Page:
Our study demonstrated that patients with painful diabetic neuropathy experience pain relief when treated with placebos, and, after a review of the literature, we concluded that no valid objective data exist that support the view that amitriptyline and fluphenazine are any more effective than placebos in treatment of this condition and cautioned against their inappropriate use. Another study using pyridoxine as the active drug also found a placebo response in patients with painful diabetic neuropathy and reached similar conclusions.1We were interested to hear of Dr Ritter's success with amitriptyline and fluphenazine in treating his own spinal arachnoiditis, but that does not bear directly on our study, which was designed in the context of previous uncontrolled studies on painful diabetic neuropathy (cited in our article). These studies described pain relief within one to several days following initiation of therapy with amitriptyline and fluphenazine and resumption of pain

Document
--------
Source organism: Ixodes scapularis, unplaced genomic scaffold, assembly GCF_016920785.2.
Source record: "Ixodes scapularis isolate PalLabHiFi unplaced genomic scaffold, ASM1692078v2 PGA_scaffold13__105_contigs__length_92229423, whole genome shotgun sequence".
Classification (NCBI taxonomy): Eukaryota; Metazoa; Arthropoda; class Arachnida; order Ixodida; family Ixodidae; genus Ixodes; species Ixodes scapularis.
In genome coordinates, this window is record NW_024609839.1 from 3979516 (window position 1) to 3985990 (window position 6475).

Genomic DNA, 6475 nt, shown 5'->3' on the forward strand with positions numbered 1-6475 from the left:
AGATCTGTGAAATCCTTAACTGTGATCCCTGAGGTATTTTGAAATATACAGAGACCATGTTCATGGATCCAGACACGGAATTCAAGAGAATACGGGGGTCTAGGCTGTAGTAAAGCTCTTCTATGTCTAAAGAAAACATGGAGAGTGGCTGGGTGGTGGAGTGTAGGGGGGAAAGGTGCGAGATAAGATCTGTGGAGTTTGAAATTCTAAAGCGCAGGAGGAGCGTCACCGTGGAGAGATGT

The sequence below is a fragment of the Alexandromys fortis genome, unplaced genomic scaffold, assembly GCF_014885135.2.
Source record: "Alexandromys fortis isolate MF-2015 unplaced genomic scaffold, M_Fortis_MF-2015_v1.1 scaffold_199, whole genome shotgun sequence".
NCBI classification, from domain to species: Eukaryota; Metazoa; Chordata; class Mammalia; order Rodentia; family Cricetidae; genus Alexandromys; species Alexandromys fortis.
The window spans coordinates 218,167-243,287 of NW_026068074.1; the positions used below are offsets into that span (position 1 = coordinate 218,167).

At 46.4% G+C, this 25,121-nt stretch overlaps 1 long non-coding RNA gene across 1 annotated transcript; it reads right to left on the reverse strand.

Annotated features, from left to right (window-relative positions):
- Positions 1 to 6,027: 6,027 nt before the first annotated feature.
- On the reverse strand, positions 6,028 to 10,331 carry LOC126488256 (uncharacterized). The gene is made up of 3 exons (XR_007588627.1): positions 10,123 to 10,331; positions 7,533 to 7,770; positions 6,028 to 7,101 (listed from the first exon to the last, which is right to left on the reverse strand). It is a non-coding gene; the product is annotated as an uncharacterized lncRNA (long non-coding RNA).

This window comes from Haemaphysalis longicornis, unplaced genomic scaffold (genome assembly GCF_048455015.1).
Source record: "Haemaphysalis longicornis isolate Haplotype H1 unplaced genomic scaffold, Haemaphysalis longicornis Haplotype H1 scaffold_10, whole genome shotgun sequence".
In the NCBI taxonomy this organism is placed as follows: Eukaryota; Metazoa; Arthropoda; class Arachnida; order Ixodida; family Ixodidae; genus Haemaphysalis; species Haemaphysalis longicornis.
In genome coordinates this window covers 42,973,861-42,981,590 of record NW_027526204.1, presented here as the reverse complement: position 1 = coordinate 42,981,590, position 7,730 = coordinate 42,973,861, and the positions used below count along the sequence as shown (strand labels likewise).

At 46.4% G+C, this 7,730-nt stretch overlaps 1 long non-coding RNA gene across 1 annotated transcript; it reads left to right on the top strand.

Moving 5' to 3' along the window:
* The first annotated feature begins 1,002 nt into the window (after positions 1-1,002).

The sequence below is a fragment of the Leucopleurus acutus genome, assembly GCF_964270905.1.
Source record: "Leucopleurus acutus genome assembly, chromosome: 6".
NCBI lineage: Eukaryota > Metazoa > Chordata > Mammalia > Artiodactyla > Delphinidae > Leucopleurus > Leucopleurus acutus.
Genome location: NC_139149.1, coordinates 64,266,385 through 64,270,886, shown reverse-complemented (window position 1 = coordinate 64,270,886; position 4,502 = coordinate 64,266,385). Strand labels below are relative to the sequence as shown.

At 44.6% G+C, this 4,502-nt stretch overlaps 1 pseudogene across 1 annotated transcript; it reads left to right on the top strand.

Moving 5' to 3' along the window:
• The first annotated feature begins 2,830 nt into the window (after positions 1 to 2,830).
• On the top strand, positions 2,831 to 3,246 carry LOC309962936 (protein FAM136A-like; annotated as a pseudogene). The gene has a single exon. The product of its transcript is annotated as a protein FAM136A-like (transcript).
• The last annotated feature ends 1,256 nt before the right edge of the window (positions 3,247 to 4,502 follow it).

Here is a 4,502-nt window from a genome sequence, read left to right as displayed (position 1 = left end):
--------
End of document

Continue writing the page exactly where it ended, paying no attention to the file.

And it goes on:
Mendel CM, Grunfeld C. Amitriptyline and Fluphenazine for Painful Diabetic Neuropathy-Reply. JAMA. 1986;256(6):713–714. doi:10.1001/jama.1986.03380060038013
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